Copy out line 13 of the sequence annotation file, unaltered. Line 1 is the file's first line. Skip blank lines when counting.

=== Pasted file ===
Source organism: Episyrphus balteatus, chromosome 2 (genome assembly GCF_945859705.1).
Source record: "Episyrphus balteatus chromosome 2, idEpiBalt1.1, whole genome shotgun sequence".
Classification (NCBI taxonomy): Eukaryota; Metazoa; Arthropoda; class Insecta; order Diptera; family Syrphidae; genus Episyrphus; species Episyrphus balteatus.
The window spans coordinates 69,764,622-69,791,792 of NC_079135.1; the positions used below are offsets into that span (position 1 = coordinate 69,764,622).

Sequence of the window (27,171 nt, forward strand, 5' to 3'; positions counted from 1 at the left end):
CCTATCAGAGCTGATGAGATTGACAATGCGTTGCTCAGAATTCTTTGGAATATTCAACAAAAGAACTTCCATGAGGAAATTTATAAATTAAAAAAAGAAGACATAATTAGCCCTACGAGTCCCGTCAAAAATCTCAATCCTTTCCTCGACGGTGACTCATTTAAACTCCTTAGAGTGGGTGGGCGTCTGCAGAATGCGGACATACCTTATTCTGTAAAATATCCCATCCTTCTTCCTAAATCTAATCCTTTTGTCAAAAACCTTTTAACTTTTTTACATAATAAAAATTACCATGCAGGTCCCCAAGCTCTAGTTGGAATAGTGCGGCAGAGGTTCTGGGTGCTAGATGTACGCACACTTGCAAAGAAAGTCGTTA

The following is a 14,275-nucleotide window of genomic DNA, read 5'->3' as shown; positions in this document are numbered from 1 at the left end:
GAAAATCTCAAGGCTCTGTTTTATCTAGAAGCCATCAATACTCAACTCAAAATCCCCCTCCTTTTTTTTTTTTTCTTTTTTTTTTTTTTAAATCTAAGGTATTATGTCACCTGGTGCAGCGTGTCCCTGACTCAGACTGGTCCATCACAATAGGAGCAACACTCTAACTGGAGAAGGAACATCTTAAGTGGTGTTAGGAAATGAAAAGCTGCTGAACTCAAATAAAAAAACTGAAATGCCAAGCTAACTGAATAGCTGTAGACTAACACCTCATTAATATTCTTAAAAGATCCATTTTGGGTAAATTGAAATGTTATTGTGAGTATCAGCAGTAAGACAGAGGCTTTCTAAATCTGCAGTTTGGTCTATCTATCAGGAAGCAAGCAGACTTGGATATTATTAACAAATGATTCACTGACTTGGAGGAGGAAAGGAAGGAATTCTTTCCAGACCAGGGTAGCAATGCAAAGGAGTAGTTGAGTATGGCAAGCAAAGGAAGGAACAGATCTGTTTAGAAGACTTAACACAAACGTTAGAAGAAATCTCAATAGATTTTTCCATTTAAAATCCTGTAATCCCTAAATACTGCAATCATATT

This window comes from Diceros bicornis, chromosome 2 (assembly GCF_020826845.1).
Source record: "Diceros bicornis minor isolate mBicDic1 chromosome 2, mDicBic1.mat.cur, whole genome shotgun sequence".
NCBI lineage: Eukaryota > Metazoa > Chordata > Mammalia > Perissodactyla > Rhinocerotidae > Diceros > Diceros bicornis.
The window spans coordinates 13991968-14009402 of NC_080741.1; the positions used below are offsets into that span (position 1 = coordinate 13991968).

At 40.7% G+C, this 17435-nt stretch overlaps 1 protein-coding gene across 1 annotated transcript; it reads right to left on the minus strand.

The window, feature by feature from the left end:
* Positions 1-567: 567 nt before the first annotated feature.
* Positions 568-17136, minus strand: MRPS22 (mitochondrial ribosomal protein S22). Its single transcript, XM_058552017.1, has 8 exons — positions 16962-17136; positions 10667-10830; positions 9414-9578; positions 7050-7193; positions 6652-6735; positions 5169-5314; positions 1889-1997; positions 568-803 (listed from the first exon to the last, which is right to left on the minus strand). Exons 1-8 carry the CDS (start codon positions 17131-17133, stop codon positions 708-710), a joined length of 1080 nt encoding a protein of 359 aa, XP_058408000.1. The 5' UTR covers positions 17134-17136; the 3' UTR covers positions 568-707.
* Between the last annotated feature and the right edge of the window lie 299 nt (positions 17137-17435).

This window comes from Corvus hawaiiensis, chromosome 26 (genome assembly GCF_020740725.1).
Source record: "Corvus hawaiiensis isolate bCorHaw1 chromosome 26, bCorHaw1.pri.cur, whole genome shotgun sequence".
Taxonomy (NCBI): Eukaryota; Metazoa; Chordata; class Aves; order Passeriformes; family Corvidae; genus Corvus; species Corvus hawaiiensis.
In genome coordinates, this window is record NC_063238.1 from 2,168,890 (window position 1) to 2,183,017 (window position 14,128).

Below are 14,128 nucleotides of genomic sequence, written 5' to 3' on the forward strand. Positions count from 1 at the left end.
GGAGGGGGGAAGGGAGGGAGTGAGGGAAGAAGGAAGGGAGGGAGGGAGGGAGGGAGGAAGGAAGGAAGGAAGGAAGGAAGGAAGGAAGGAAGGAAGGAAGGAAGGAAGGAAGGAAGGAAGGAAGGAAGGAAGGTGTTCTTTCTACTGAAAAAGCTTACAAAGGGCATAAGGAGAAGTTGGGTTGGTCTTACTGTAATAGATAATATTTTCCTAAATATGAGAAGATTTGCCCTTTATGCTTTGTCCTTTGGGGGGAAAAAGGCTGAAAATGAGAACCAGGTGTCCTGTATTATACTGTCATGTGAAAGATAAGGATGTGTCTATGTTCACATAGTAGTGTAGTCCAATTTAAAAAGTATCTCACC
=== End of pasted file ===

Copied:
At 40.7% G+C, this 17435-nt stretch overlaps 1 protein-coding gene across 1 annotated transcript; it reads right to left on the minus strand.